Insert the customer into your answers

Remember, it’s never about you. Your audience doesn’t care how great you are. They only care about how you can make their lives easier and improve their profitability. All of your answers should support the argument that you will make them more efficient, effective and empowered.

In addition, don’t just explain what you do, but also why it’s important. This focus will help you write an “About Us” and “Background” statement that will make prospects pay attention.

Original RFP response:
Our company improves efficiency and cost savings.

Winning RFP response example:
XYZ solution empowers ABC company to optimize efficiency and maximize savings.

Keep it simple and skimmable

Your evaluators are pressed for time. Write clearly and succinctly. Use proposal formatting to make it scannable. For example, headings, subheadings, call-outs, and bullets make your proposal more approachable. And, remember to keep it non-technical and simple so your responses can be read and understood by anyone.

Original RFP response:
With XYZ solution, which optimizes internal and external collaboration and communication processes, automates RFP management, improves workflows and empowers reporting, our current customers like ABC Company are able to not only respond to complicated RFPs,  security questionnaires and due diligence questionnaires for a comprehensive proposal management experience.

Winning RFP response example:
ABC Company will leverage XYZ solution to:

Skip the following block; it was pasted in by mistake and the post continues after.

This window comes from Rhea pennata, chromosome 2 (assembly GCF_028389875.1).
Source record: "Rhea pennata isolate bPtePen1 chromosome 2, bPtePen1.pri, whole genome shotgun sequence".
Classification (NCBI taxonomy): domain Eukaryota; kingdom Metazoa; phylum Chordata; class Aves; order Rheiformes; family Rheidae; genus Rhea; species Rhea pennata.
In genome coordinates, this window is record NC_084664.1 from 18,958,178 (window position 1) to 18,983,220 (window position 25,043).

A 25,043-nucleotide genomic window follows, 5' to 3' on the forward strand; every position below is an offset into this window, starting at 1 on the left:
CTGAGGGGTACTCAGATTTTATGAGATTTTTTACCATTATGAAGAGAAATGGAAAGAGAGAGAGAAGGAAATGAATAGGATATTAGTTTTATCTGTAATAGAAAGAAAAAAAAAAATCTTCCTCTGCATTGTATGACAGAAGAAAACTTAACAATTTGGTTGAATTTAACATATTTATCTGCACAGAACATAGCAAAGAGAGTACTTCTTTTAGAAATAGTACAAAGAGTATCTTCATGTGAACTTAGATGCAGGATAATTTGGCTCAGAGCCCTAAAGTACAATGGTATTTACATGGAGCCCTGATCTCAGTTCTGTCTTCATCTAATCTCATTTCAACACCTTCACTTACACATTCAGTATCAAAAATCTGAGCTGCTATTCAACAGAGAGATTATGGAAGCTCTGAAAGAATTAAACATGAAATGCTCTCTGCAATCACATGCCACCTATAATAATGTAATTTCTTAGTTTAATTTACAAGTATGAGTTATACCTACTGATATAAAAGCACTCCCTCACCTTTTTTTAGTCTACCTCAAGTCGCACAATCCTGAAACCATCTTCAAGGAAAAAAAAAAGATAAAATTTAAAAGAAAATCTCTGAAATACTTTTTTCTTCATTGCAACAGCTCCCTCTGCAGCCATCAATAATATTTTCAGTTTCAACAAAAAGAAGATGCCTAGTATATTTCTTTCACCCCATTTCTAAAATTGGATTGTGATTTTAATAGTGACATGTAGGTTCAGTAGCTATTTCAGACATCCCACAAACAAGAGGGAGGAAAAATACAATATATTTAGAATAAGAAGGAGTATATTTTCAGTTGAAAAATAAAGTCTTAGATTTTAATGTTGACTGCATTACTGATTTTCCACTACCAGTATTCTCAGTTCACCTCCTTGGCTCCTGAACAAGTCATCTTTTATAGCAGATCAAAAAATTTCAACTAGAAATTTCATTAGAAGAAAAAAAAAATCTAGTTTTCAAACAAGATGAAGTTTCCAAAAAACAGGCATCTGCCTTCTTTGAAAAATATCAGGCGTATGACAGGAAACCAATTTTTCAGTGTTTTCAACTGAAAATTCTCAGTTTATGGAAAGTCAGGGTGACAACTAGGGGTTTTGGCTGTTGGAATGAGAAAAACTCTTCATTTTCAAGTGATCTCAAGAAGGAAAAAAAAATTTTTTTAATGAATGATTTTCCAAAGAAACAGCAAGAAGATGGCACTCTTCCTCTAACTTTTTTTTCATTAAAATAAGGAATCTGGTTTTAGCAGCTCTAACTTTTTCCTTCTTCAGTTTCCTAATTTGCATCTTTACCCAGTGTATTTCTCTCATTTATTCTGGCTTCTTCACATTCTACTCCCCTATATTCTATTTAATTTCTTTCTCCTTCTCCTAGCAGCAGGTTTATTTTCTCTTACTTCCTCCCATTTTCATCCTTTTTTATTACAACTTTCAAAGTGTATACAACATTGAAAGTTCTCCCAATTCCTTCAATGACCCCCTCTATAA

• Improve internal and external collaboration
    • Automate complex RFPs
    • Manage workflows and view reports
    • Respond RFPs and questionnaires
    • Centralize procurement and proposal functions

Include visualizations

Charts and graphs quickly convey a more powerful message than a spreadsheet full of data. Use visualizations to help customers better understand your projected impact on their business.

Original RFP response:
XYZ solution’s customer submitted 83 proposals in 2018. More than twice the number completed by their competitors.

RFP response best practices | Spreadsheet Illustration

Winning RFP response example:
XYZ solution’s customer submitted 83 proposals in 2018. More than twice the number completed by their competitors.

RFP best practices | Chart Illustration

Review, revise then review again

Typos, style inconsistencies and abrupt changes in grammatical tense or tone can be incredibly distracting for your reader. Consequently, it’s important to review your responses and make sure they all work together and sound consistent.

In fact, try reading your responses out loud. It will help you catch a ton of errors or awkwardness that spell check won’t. A blog from Proposal Reflections offers five things to watch for (and remove) from your proposals including: long sentences, passive voice, empty words, nominalizations and incorrect words. Follow these guidelines to make your content stronger, more concise and more persuasive. The post also offers this example:

Original RFP response:
Our COTS solution saves the Government time and money.

Winning RFP response example:
Our COTS solution provides the Government with life-cycle savings of $250,000 in software development costs.

Note: RFPIO’s leading response management software includes a GPT assistant that leverages the latest AI tools to optimize your RFP responses for readability, comprehension, simplicity, passive voice and more. Learn more here: RFPIO integrates GPT.